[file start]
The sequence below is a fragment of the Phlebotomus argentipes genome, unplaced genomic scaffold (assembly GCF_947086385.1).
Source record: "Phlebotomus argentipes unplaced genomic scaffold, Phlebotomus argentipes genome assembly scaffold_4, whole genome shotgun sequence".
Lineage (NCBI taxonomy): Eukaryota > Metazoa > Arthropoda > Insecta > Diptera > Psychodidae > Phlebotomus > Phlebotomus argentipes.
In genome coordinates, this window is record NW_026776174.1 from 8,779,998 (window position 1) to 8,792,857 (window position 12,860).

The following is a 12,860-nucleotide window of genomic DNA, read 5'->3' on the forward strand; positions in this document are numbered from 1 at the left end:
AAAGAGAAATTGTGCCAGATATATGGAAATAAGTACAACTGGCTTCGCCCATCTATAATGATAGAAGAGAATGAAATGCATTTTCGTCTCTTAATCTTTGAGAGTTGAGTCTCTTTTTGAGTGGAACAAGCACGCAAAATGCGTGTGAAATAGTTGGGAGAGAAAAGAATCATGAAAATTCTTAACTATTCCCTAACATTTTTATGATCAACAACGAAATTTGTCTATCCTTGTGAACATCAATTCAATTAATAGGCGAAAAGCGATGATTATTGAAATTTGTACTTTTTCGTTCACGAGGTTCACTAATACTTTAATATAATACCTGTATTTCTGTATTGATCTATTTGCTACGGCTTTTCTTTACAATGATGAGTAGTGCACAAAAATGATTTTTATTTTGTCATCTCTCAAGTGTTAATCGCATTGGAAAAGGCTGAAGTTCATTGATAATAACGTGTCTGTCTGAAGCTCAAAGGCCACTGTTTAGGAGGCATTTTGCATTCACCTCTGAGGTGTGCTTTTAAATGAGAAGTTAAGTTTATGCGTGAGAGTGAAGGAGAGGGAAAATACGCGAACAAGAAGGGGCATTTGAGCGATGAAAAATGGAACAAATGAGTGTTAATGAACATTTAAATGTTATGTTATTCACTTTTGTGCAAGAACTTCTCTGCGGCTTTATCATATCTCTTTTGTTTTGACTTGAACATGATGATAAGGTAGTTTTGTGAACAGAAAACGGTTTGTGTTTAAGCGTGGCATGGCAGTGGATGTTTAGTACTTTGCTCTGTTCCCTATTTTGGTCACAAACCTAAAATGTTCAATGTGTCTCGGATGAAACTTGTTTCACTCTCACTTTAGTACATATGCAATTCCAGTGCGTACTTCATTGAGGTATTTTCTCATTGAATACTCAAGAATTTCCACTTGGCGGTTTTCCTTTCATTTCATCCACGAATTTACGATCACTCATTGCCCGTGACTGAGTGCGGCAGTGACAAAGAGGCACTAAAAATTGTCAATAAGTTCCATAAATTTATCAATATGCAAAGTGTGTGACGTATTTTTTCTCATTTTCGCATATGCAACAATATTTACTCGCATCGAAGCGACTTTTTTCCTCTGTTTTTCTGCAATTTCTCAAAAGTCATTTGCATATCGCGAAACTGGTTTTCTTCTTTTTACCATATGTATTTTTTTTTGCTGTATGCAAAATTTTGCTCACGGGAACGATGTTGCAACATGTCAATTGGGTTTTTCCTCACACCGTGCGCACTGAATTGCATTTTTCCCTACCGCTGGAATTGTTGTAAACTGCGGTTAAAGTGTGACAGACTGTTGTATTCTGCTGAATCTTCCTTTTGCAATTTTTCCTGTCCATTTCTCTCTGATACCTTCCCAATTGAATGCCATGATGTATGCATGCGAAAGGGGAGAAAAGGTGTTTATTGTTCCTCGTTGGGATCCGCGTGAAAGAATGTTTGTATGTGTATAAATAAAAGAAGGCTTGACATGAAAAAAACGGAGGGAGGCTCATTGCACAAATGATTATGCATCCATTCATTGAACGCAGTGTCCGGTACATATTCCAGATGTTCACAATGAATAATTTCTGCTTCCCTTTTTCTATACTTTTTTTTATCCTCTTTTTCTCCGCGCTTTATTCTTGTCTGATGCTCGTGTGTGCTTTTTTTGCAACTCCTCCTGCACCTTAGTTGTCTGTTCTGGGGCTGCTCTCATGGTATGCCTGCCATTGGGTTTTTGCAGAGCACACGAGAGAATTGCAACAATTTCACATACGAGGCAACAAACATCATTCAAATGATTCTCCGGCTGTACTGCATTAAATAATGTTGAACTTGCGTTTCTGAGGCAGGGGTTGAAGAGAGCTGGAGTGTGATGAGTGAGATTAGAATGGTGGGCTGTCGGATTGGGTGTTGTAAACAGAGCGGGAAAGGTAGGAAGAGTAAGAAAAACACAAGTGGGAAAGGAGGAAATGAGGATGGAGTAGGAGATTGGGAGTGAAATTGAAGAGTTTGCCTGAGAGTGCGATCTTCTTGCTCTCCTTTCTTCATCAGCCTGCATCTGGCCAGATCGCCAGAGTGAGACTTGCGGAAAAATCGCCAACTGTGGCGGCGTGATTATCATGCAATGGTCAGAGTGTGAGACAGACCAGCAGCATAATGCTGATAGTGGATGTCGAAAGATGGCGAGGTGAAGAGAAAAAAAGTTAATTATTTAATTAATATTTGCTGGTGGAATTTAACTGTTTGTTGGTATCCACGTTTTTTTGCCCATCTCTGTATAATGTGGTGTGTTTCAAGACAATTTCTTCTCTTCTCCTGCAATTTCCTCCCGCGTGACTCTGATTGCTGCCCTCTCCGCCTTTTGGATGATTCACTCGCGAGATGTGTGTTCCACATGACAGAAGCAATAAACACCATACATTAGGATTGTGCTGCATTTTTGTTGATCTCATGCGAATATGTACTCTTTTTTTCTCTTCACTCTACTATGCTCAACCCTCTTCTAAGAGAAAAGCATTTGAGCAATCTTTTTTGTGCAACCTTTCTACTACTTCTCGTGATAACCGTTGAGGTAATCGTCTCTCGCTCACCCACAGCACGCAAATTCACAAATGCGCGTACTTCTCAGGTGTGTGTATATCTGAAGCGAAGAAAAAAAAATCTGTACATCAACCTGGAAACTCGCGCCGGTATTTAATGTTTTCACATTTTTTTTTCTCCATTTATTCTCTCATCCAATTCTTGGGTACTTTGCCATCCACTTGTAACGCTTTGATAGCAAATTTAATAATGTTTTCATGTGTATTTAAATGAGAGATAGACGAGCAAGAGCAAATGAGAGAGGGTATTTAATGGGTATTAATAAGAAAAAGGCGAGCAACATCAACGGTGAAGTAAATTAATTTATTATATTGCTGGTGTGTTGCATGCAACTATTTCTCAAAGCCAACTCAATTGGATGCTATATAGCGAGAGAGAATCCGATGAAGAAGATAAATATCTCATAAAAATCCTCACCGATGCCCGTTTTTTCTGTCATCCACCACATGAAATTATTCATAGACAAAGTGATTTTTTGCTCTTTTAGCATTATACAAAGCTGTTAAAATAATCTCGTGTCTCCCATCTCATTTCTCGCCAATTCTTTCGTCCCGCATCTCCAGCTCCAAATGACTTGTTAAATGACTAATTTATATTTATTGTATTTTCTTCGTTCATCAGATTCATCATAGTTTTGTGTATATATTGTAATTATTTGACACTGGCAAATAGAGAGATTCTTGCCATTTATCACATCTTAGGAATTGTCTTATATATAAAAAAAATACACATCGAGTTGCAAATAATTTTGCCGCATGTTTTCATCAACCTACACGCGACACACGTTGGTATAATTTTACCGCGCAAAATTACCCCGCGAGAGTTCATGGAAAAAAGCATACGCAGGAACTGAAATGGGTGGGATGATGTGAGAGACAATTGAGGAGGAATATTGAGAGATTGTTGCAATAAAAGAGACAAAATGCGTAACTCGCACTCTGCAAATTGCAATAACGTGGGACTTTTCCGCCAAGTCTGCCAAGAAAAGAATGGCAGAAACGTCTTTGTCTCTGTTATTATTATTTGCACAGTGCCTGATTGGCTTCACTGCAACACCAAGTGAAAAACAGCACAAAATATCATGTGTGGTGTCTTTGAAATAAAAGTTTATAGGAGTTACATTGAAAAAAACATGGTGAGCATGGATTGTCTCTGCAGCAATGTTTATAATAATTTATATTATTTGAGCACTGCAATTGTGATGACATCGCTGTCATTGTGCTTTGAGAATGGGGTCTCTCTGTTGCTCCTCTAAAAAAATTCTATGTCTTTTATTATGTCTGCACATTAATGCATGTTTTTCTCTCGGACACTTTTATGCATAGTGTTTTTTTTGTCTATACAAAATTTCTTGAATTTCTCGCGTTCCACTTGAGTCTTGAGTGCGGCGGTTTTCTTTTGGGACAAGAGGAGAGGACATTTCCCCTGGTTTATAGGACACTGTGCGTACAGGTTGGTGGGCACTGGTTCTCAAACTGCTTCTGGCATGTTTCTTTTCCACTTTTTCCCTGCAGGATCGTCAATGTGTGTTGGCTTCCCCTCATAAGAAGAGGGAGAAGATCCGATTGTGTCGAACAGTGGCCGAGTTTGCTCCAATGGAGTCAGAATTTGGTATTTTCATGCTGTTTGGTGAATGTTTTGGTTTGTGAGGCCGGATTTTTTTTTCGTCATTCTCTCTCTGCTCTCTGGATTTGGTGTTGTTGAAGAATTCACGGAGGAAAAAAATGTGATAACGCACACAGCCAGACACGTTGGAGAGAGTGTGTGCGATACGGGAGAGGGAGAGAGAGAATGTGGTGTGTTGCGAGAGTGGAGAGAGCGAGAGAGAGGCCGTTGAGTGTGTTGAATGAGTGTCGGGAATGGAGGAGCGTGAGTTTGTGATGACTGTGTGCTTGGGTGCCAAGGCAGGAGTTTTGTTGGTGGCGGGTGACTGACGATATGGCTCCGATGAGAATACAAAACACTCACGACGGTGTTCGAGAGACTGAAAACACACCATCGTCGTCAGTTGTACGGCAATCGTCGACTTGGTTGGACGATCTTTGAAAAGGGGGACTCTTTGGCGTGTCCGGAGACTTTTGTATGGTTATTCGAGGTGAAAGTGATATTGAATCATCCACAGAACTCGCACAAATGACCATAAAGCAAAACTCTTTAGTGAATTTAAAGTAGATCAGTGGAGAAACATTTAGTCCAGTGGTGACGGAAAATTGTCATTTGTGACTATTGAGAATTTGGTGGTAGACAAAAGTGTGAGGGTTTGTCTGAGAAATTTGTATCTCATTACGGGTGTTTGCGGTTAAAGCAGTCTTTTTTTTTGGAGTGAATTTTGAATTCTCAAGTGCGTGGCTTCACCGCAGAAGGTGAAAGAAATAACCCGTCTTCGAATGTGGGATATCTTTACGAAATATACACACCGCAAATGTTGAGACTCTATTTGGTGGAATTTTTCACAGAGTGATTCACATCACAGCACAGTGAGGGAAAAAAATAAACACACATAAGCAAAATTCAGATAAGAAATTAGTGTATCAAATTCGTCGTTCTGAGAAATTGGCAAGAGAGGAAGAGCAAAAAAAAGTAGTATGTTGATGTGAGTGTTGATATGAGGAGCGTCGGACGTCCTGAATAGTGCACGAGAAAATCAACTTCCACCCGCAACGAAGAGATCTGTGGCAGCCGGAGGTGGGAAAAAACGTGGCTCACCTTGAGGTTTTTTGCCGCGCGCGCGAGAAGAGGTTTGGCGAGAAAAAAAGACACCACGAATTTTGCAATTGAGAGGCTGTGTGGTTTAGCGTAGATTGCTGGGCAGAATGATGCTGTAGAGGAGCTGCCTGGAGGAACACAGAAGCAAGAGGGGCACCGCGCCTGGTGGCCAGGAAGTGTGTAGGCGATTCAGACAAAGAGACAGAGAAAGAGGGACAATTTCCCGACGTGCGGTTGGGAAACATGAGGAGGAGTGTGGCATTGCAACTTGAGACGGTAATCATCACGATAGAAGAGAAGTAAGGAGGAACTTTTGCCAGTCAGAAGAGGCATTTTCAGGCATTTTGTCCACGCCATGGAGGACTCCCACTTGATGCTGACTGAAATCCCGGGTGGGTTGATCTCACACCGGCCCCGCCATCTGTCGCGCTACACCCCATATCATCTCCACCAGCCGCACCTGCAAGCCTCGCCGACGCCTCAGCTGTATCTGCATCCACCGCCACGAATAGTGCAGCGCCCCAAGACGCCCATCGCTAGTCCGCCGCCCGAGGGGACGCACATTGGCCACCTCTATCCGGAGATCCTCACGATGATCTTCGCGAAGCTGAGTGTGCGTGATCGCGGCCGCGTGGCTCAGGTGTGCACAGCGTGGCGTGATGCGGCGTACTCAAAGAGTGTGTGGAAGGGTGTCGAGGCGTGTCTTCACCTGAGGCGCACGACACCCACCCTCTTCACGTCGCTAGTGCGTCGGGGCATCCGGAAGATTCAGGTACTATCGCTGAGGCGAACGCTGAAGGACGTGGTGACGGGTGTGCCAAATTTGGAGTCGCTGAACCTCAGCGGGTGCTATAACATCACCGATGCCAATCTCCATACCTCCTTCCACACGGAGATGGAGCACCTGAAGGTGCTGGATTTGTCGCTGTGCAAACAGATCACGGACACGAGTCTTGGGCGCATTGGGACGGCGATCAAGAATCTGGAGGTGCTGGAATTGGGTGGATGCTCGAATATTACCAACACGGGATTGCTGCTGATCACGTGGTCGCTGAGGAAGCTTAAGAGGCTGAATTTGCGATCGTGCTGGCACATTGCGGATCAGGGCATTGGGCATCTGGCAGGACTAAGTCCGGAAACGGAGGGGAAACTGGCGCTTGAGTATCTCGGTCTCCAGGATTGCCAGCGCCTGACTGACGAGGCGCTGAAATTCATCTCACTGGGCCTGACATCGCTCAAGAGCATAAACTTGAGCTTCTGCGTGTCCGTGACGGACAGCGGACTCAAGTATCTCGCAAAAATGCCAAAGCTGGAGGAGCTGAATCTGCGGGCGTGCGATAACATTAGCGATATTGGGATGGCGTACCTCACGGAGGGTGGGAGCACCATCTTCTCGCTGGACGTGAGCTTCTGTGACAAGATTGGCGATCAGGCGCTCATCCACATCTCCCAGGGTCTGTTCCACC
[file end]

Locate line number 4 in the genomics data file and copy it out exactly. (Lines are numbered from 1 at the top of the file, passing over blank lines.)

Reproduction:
In genome coordinates, this window is record NW_026776174.1 from 8,779,998 (window position 1) to 8,792,857 (window position 12,860).